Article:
In the breathless still before his defeat, when the surge of the crowd left his ears and the noise of his own pulse flooded in, Bernard Hopkins must have known, as all wise men at the end know, dark was coming and his cruel affirmation of “Special-Common” had failed to fork lightening. The two-years inactive, close to 52 years old, gnarled veteran had refused to go gently into the night. Instead, he had to be punched from it, through it and knocked into, not tomorrow, but yesterday by boxing’s truest maxim. Nobody gets out on their own terms.
‘As a British fight fan, Hopkins began as a distant figure. His middleweight run occurring away from the gaze of the European audience. Falling in an era between the heraldry of Benn, Eubank and Watson, who fought before millions on terrestrial television in the main, and the often absurd fare satellite television delivered in the late nineties and beyond.’
Few will look back and mourn the end of Bernard Hopkins as a prizefighter. Fewer still will, even in a decade or two, yearn even for the, by then, romanticised depiction of his ‘era’ as either the dominant, nay record-breaking, middleweight champion nor his decade as the morbid but accomplished curio in boxing’s own travelling circus.
“Roll up, roll up. Ladies and Gentlemen, come and see the wonders of the human world; the bearded lady, the elephant man and the boxer who defied time…”. Someone, somewhere, with a large top hat and a handsome moustache might have said that had boxing really been a travelling circus. As opposed to the barely coherent and entirely too self-satisfied metaphor in the paragraph above.
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As a British fight fan, Hopkins began as a distant figure. His middleweight run occurring away from the gaze of the European audience. Falling in an era between the heraldry of Benn, Eubank and Watson, who fought before millions on terrestrial television in the main, and the often absurd fare satellite television delivered in the late nineties and beyond.
For a long time he was merely a name in a magazine or, for the more rarefied, accessed on delayed VHS from the small ads in the same publication. Sure, many have caught up on some of those bouts now and chancers, keyboard warriors and twitter spivs will lay claim to seeing him and appreciating his refinement into a fighter of note long before his breakout victory over Felix Trinidad. Most of them are lying. Many weren’t even born in 1993, the year he lost to Roy Jones Junior.
‘It is in victories over Trinidad, DeLaHoya, Tarver and Pavlik, as much because they occurred between his 36th and 43rd birthdays as to the greatness of the quartet, though the opening pair certainly are, from which most of the highlight reel will be wrung and much of the kudos derived.’
He is undoubtedly an acquired taste but longevity should never be dismissed. Nor should a prime spent in a single division, particularly a classic one. Hopkins followed a lineage of significance and held it for a decade. The list of opponents was not illustrious. But quantity adds up too. Ask the Joes, Louis and Calzaghe. With apologies to the former for coupling him with the latter.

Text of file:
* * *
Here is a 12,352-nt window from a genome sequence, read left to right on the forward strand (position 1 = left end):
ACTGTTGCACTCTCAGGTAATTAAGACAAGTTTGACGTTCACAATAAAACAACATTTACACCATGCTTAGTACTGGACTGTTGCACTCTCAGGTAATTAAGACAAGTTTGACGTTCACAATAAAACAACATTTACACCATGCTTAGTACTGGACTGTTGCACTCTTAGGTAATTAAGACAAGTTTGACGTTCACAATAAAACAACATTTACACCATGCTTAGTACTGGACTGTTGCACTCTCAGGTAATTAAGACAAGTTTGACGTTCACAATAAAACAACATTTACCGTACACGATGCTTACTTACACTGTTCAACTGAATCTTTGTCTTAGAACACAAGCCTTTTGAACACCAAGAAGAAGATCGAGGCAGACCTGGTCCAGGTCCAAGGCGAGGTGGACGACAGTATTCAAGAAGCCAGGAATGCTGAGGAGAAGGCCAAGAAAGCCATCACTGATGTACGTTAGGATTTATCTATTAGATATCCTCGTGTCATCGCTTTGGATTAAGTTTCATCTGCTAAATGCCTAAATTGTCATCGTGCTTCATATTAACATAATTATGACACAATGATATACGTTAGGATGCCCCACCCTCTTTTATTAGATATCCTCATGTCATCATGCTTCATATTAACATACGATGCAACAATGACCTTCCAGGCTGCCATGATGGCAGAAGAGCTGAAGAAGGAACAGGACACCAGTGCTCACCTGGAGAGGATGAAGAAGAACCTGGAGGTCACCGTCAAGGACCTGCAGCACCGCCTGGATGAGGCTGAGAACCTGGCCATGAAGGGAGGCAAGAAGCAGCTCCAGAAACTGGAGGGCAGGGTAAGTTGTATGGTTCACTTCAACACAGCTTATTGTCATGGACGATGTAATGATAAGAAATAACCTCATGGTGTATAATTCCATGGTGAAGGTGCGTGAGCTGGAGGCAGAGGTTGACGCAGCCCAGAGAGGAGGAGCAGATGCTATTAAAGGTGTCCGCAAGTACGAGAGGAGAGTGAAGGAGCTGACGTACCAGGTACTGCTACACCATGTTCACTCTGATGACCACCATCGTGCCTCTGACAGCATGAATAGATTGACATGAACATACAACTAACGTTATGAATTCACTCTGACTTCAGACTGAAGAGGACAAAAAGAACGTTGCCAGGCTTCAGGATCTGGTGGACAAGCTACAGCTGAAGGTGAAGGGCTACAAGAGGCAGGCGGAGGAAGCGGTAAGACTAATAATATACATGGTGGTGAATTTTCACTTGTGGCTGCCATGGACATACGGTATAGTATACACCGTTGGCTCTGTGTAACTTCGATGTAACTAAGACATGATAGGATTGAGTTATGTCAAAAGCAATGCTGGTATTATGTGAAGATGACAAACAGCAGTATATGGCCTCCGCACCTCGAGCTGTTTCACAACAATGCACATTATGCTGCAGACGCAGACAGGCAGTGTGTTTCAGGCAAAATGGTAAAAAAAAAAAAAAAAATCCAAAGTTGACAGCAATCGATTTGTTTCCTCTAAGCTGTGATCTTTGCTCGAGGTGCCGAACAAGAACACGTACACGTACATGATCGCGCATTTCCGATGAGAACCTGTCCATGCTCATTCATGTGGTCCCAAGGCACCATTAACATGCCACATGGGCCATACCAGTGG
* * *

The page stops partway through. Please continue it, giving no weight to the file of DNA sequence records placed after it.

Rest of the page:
But it is in victories over Trinidad, DeLaHoya, Tarver and Pavlik, as much because they occurred between his 36th and 43rd birthdays as to the greatness of the quartet, though the opening pair certainly are, from which most of the highlight reel will be wrung and much of the kudos derived.
Throughout this Tolstoyesque narrative, the boxing, at its best; tactical, precise and scientific and at its worst predictable, slow and soporific has been entwined with Bernard’s countless soliloquies on his defiance of age, the establishment, his background or the bookmakers. The speeches have become as synonymous with the man as either of the Executioner or Alien personas he adopted.
Dramatic pause. Intonation! All have been employed to draw a crowd, to muster purpose and motivation long after the need for money or the extent of his potential were fulfilled.
In his last fight, in both senses of the word it is hoped, due to his preceding triumphs over age and assumed power of youth, the defiance of mother nature was expected. The script more carefully crafted than it had been for Kovalev when stubbornness placed him firmly in harm’s way for the first time since, probably, 2007. This time, against a more modestly equipped Joe Smith, victory was widely expected. Pride would be maintained, even the reluctant, the begrudging would hail the grandmaster and a guard of honour of keyboard, pen and omnipresent camera phone construct, would cheer his departure.
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As Bernard has surely stated himself, among the tens of thousands of words he’s uttered this past twenty years, some with unrivalled insight, many with a level of repetition usually reserved for sitcoms and radio jingles and occasionally with a distaste that subverted his larger message, boxing doesn’t care.
For when the young man came forth, born after the Executioner’s professional debut, the guile, the nine o’clock curfew, the mask and the warden’s call didn’t matter. Bernard, albeit briefly and unintended, became the establishment. And, simultaneously, 51.
And while he didn’t burn and rave even at 25, and certainly not at close of day, nobody could deny he always raged, raged against the dying of the light.
Apologies to Mr Dylan Thomas.
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